According to the locals, Cork might be the second largest city in Ireland by size but it is first in every important respect. They refer to Cork as the, 'Real capital of Ireland.' Hit hard by economic recession, Cork has been reinventing itself. Revitalised stretches of waterfront and spruced-up streets with an abundance of coffee bars have provided Cork with a youthful, liberal and cosmopolitan feel. Cosy pubs, good quality local restaurants and live-music sessions are easy to find nowadays and the locals might be onto something!
Cork is the anglicised version of the Irish word Corcaigh, which means marsh. The city centre was originally built on marshland and boats were able to navigate into the channels which separated the many islands. Many of the wider streets, such as St Patrick's Street, the South Mall and the Grand Parade, are actually built on former river channels. St Patrick's Street is Cork's commercial hub, and is known colloquially as either "Patrick Street" or "Pana".
The centre of the city forms an arrow-shaped island between the North and South channels of the River Lee. There are upwards of thirty bridges over the two channels. This, combined with the one-way traffic system, can make the centre a little bit confusing for first-time visitors. The River Lee flows from West to East, and outside of the centre, hills rise steeply to the Northside, while the Southside is that bit flatter but still hilly in parts. St. Anne's Church watches over Shandon, just to the North of the river. The University is about 2km to the west of the centre.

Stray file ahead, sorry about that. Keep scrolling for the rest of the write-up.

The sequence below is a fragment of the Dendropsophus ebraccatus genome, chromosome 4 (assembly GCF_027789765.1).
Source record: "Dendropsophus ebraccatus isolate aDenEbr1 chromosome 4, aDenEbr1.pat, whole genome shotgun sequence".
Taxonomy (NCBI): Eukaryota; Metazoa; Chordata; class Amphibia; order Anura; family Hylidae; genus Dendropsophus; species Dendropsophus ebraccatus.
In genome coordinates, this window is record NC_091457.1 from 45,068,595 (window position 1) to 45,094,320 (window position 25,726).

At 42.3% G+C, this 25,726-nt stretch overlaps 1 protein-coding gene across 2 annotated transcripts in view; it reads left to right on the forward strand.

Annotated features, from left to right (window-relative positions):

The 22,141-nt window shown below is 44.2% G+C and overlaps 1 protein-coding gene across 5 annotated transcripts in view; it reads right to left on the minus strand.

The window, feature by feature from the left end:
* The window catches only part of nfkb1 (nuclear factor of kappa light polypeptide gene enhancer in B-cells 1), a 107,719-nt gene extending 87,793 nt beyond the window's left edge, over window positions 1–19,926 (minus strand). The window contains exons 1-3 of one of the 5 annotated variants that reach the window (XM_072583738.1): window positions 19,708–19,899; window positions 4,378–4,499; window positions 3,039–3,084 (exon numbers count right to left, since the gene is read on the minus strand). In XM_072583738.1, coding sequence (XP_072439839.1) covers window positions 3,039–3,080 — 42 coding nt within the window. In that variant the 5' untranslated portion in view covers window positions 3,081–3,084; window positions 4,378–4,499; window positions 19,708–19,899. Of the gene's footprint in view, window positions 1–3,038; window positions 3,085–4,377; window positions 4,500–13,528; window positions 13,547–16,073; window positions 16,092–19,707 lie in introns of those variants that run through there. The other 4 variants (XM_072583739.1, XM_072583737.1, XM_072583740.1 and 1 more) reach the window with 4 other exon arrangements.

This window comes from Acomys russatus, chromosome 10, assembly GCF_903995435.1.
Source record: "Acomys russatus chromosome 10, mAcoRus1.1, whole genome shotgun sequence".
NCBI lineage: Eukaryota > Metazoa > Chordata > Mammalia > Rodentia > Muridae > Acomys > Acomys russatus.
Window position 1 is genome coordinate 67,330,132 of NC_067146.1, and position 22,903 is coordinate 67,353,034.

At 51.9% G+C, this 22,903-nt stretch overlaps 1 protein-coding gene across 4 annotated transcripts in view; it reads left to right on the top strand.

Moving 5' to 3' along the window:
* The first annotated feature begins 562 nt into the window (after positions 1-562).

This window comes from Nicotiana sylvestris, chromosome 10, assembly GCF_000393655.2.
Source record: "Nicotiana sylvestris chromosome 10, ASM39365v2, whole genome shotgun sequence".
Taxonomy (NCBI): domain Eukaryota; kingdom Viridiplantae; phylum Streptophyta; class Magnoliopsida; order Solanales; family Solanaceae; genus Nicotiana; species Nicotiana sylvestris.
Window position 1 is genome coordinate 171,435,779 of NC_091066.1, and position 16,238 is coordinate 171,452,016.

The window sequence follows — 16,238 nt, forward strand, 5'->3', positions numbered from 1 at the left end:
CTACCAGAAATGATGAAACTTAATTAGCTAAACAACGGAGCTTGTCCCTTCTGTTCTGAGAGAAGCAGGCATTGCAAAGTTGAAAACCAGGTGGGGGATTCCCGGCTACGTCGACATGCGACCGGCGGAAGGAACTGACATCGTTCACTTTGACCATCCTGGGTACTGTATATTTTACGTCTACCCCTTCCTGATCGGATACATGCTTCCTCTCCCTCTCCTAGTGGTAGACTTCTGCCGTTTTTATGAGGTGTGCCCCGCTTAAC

The Train Station is about 1km to the east of the centre. Shops are generally concentrated around St. Patrick's Street, Oliver Plunkett Street, Paul Street and North Main Street. Bars and Restaurants can be found everywhere, but especially around MacCurtain Street, Washington Street and Oliver Plunkett Street. Financial businesses are centred on the area around the South Mall and the Administrative heart of the city is on Anglesea Street.
Cork is a safer city than Dublin. During the night caution should be taken, as in any situation involving large numbers of people and alcohol. However, as in any city the vast majority of people are out simply to enjoy themselves.
Sensible and vigilant behaviour when out late at night should mean that any trouble is avoided. If your safety feels compromised, approach any of the many police or doormen in the city centre, who will be happy to provide assistance. There is virtually no guncrime in Cork, even the general police don't carry guns, so there is no need to worry about firearm violence.